These and other reflections and meditations, then, are often the driving forces around the “giving decisions” of families of faith. Teachings of stewardship include the duty and responsibility of the steward to increase the assets obtained through proper management, and families of faith take that admonition seriously. It implies the acceptance of a high degree of accountability by the steward and his or her family.

But ultimately, the family must decide to what ends shall the accumulations of assets and the profits derived therefrom be directed. As families of faith, guidance is sought from God and the revelations He has put on the walk of life of the family. Experiences and education are combined with prayer and scripture to give guidance as to what is to be done and how it is done to help others. As decisions are made as to how much to dedicate to propagation of the faith and how much to faith at work, families must debate fundamental issues of life in the context of religious values and principles. The solutions and actions taken are passed on to the family as a philanthropic heritage of doing God’s work in this world, according to the light they have been given.

A good steward understands that preparations must be made for the time when others must take over the task of going forward with the stewardship. Families of faith are acutely aware of the need to prepare the next generation for service in accordance to the family’s belief structure. When strong beliefs in faith motivate and direct philanthropic undertakings, a decision to exclude family member participation in the process of giving can and does sometimes occur, if commitments to the teachings central to the family’s religious beliefs are not carried on by the next generation. But when families successfully live their faith in such a way that their children are drawn to that faith out of respect and appreciation, a core of now commonly held religious values and principles bonds the family together far beyond mere biology.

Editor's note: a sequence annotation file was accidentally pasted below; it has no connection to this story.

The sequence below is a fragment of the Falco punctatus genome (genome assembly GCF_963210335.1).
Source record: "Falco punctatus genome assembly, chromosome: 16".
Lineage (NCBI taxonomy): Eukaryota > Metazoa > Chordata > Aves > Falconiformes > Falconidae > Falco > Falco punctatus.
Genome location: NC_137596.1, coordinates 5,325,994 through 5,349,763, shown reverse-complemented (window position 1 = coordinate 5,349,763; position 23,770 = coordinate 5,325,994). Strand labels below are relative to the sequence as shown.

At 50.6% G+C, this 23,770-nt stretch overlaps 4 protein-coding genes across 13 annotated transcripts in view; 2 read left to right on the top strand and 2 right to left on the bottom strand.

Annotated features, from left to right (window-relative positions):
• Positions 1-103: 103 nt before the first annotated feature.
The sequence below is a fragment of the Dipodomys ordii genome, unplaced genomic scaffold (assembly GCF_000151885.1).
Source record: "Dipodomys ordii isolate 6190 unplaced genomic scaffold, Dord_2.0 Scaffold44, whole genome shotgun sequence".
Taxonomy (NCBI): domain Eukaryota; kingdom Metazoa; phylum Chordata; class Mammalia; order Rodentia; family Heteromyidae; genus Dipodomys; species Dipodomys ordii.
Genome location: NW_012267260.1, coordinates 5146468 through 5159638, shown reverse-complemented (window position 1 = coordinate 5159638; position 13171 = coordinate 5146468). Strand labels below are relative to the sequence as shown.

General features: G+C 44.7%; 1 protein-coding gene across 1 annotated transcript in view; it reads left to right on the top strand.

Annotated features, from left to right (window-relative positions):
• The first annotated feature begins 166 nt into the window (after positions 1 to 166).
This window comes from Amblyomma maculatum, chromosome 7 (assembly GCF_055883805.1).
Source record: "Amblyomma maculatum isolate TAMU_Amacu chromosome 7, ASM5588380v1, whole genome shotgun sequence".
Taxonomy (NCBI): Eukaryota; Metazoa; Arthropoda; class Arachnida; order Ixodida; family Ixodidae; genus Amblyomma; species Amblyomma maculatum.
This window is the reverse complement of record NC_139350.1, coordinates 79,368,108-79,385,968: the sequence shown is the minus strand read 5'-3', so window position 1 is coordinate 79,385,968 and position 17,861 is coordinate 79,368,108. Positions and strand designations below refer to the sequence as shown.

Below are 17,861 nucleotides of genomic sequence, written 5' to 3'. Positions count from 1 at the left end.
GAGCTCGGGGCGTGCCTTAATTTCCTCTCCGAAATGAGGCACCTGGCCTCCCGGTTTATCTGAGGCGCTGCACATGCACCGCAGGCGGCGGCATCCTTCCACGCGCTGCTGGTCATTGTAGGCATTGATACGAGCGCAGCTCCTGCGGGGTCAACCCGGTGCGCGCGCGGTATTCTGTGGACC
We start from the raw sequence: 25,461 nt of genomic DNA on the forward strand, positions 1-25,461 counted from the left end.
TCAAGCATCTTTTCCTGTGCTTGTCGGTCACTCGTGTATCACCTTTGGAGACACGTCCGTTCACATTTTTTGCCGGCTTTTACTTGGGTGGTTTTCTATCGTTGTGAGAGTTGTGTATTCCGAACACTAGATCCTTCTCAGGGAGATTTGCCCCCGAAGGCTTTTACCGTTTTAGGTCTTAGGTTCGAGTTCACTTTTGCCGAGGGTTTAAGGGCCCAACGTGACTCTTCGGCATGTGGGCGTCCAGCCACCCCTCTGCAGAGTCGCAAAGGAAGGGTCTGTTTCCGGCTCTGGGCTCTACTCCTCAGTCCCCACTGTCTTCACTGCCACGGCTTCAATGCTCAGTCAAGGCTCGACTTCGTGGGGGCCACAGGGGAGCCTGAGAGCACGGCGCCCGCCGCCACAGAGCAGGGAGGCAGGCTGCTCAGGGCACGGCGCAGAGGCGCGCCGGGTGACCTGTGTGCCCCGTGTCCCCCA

Yet, quite often, philanthropic families of faith feel alienated from professional training meetings and secular gatherings. These families seek interaction with other families interested in giving from a religious perspective. They draw encouragement and knowledge from the experiences of others who have struggled with similar concerns and circumstances.

Recognition of the special challenges and needs of this group of faith-families engaged in philanthropy gave rise to the creation of this new Journal. It is dedicated to addressing the issues that particularly arise in such a setting. Perhaps in the pages that follow, the reflections and experiences presented will support the best efforts and practices of families of faith engaged in philanthropic action. Perhaps they will find encouragement to continue serving humanity’s needs while seeking God’s purpose for their efforts. Perhaps they will be inspired to do as the great religious leader John Wesley preached:

Do all the good you can,
By all the means you can,
In all the ways you can,
In all the places you can,
At all the times you can,
To all the people you can,
As long as you ever can.